8. The system of claim 6, wherein the processor is further to provide a notification of a completion of the formatting of the security token device.

9. An apparatus comprising: a processor; an interface adapted to couple with a security token device; and a factory module executable by the processor to communicate with the security token device via the interface, wherein the factory module is to: determine whether the security token device is un-formatted with respect to an enterprise, wherein the security token device comprises a first cryptographic authentication key and a first answer-to-reset (ATR) code, and in response to a determination that the security token device is un-formatted with respect to the enterprise, format the security token device by: replacing the first ATR code of the security token device with a second ATR code that is allocated to the enterprise, and replacing the first cryptographic authentication key of the security token device with a cryptographic authentication key that is specific to a second security requirement of the enterprise.

10. The apparatus of claim 9, wherein the factory module is further to determine format information for the security token device and embed the format information on the security token device.

11. The apparatus of claim 9, wherein the factory module is further to provide a notification of a completion of the formatting of the security token device.

12. The method of claim 1, wherein formatting the security token device comprises: installing an applet in the security token device.

13. The method of claim 1, wherein formatting the security token device comprises: creating a secure domain for the security token device.

14. The method of claim 1, wherein formatting the security token device comprises: creating a data area in the security token device for embedding format information.

15. The method of claim 1, wherein formatting the security token device comprises: embedding encryption keys associated with the enterprise in the security token device.

16. The method of claim 2, wherein the format information comprises at least one of access lists, group assignments, or shared user lists.

17. The method of claim 1, wherein the security token device is coupled to a client device associated with the enterprise.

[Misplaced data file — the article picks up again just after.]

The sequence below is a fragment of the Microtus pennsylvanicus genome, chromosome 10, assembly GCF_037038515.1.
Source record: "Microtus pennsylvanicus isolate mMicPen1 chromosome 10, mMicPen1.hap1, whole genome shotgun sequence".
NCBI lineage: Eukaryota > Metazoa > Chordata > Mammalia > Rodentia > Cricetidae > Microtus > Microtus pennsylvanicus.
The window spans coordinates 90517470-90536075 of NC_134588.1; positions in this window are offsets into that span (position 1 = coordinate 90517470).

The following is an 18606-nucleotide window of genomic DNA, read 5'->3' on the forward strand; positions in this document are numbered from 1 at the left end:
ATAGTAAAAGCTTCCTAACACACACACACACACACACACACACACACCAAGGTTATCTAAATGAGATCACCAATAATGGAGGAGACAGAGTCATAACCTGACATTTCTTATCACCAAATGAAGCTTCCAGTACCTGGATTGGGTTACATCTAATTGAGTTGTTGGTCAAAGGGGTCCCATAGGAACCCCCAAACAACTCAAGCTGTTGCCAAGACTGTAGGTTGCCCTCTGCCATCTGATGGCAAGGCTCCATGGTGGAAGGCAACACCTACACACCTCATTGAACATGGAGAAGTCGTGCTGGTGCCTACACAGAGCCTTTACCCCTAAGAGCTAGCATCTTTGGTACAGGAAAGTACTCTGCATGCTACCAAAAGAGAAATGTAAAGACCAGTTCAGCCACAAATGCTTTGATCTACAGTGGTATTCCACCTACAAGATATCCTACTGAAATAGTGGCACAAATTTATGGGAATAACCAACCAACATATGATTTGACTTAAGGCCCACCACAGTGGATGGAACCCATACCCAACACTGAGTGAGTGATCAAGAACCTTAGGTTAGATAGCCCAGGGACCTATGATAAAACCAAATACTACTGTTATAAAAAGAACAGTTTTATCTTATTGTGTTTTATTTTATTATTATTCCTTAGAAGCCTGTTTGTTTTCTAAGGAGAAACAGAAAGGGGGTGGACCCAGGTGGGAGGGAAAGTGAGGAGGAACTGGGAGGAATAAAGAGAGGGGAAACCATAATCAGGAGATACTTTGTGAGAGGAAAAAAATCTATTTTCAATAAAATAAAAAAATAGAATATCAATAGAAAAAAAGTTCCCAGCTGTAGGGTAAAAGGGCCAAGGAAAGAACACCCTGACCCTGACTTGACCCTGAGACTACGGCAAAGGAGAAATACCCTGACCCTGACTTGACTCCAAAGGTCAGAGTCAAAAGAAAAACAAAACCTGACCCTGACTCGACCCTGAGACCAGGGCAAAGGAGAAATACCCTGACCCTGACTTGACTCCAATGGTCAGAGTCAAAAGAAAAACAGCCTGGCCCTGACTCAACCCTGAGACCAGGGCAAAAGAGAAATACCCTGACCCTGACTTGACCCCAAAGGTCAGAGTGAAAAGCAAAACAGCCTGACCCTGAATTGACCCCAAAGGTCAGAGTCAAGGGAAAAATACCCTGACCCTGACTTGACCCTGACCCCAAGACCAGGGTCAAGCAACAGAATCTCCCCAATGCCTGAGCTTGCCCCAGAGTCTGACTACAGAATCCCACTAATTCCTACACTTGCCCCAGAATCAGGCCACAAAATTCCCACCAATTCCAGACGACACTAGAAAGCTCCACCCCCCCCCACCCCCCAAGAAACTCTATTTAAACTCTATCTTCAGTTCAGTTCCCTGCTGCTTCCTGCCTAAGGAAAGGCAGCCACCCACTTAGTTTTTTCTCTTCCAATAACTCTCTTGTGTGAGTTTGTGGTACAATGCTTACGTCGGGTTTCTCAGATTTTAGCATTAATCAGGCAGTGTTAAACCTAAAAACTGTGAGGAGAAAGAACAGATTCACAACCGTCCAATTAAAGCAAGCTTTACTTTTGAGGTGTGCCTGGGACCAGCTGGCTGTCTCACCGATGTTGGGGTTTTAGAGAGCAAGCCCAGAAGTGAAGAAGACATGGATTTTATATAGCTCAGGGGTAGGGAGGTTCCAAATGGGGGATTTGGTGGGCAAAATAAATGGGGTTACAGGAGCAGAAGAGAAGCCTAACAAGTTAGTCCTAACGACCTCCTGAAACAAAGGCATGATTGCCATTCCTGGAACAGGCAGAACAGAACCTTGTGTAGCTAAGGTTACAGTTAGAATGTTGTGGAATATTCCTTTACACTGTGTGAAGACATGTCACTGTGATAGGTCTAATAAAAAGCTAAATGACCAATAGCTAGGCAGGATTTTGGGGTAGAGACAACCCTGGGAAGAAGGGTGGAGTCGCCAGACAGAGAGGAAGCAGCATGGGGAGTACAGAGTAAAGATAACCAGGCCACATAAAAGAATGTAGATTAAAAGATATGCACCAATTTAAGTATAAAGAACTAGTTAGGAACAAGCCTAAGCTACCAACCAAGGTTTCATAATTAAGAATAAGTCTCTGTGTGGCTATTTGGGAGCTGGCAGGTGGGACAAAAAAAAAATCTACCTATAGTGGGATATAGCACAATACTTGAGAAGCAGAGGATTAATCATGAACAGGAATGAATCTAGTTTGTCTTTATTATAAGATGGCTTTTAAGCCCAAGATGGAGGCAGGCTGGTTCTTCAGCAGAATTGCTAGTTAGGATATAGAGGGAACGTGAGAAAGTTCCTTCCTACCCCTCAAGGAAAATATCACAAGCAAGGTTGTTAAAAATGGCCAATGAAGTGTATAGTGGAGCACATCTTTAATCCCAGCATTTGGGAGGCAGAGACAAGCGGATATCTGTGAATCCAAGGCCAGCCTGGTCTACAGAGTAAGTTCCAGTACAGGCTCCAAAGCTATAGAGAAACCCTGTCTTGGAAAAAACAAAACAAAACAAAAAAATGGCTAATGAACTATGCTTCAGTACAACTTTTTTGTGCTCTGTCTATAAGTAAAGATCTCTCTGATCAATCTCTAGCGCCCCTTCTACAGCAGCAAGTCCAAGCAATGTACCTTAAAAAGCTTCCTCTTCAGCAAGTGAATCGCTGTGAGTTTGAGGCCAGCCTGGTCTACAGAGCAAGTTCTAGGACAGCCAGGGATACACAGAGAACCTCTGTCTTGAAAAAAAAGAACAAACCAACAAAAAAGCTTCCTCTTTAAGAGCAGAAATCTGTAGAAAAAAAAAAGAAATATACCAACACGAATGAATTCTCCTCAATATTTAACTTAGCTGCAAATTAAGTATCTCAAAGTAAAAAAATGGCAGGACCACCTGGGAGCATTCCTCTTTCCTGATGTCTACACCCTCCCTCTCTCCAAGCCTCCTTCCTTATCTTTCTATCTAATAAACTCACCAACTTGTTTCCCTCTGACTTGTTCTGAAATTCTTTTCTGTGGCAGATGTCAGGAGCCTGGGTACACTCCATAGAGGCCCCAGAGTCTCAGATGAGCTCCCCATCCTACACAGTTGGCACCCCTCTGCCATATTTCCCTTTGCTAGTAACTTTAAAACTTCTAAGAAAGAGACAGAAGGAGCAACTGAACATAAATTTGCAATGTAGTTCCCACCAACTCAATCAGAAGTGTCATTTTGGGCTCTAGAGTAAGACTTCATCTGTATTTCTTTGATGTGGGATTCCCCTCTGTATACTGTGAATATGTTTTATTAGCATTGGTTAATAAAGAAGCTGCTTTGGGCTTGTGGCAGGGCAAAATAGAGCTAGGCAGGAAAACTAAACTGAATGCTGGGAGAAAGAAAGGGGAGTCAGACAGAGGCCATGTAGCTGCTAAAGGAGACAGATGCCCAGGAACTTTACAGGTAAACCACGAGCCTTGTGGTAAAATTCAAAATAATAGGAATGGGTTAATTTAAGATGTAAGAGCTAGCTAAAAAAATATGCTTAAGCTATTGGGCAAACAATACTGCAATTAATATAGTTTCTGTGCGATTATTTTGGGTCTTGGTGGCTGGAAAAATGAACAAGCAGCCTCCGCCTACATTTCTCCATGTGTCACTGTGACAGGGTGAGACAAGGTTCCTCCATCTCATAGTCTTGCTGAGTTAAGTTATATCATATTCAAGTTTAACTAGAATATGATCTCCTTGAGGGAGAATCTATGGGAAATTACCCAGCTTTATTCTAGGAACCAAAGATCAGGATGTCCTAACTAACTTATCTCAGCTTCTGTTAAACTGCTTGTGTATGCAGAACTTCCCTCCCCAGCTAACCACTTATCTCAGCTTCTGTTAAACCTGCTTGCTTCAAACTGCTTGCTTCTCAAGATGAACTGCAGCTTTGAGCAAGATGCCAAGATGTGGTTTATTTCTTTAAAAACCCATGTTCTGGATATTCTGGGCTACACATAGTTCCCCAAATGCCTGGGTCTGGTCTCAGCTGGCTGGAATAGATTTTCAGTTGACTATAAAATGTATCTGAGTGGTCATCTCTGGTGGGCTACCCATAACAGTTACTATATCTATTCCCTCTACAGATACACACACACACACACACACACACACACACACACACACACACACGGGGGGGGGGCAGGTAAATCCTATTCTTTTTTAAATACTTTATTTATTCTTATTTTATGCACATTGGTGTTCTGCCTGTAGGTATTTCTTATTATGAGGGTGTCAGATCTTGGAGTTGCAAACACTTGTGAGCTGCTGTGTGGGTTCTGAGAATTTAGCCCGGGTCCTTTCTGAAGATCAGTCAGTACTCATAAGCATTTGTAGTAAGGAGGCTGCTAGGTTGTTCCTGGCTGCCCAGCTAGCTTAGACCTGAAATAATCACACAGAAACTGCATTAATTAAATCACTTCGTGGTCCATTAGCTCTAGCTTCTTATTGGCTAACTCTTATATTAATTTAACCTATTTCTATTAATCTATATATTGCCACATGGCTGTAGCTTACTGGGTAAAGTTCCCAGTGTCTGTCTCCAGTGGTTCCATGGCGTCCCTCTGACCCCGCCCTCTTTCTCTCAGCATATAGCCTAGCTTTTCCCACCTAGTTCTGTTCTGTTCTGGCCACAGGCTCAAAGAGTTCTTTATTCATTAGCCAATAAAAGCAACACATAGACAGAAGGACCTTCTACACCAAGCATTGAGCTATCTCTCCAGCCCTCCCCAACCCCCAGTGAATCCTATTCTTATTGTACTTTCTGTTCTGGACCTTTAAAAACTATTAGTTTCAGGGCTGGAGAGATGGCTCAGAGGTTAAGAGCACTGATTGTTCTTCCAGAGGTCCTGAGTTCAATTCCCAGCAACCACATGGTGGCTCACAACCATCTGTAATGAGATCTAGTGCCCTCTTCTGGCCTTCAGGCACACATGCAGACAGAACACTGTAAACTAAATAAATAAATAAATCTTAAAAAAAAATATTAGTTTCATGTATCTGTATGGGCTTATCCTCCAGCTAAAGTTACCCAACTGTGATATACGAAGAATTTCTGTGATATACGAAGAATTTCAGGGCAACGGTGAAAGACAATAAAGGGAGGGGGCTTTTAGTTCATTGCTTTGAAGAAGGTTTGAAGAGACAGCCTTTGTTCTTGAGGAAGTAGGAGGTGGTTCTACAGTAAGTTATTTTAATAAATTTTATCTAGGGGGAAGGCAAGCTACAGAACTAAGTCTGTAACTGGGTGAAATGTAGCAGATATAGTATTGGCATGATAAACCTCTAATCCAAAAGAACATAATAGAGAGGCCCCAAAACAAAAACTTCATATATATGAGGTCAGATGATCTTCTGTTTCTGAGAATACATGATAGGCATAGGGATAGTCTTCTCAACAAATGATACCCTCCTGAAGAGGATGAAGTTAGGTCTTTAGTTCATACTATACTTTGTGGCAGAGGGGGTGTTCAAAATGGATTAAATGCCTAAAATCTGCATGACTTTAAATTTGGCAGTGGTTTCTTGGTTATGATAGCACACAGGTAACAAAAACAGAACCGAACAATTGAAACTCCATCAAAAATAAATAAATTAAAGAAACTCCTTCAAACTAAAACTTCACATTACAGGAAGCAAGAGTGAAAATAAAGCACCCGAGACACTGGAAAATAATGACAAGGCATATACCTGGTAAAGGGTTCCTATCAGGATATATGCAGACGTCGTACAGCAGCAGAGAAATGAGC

18. The apparatus of claim 4, wherein the security token device is coupled to a client device associated with the enterprise.

19. The non-transitory computer-readable storage medium of claim 5, wherein the security token device is coupled to a client device associated with the enterprise.

20. The system of claim 6, wherein the security token device is coupled to a client device associated with the enterprise.

Description:

FIELD

This invention relates generally to tokens, more particularly, to methods, apparatus, and systems for fabricating smartcards.

DESCRIPTION OF THE RELATED ART

Smart cards are storage devices with components to facilitate communication with a reader or coupler. They have file system configurations and the ability to be partitioned into public and private spaces that can be made available or locked. They also have segregated areas for protected information, such as certificates, e-purses, and entire operating systems. In addition to traditional data storage states, such as read-only and read/write, some vendors are working with sub-states best described as “add only” and “update only.”

Smart cards are a way to increase security especially for enterprise systems. Enterprise system often contain valuable information such as financial data, personnel records, strategies, etc., that may be critical for the entity administrating the enterprise system. Moreover, for at least the reasons described above, smart cards may offer a mechanism to control access to data within the enterprise systems. Accordingly, the reasons to use smart card are plentiful.

An information technology administrator may be charged with providing these smart cards for an enterprise. The administrator typically searches for a vendor to provide the smart cards and then work with the vendor to receive pre-formatted smart cards. This process may involve a significant resources. e.g., time, man-hours, etc., to accomplish. Another conventional method of obtaining formatted smart cards is for the administrator to purchase a device that formats the smart cards. These devices are expensive and may not be have a high return on investment for a small number of employees. Accordingly, there is a need for a mechanism to format smart cards without incurring a significant cost.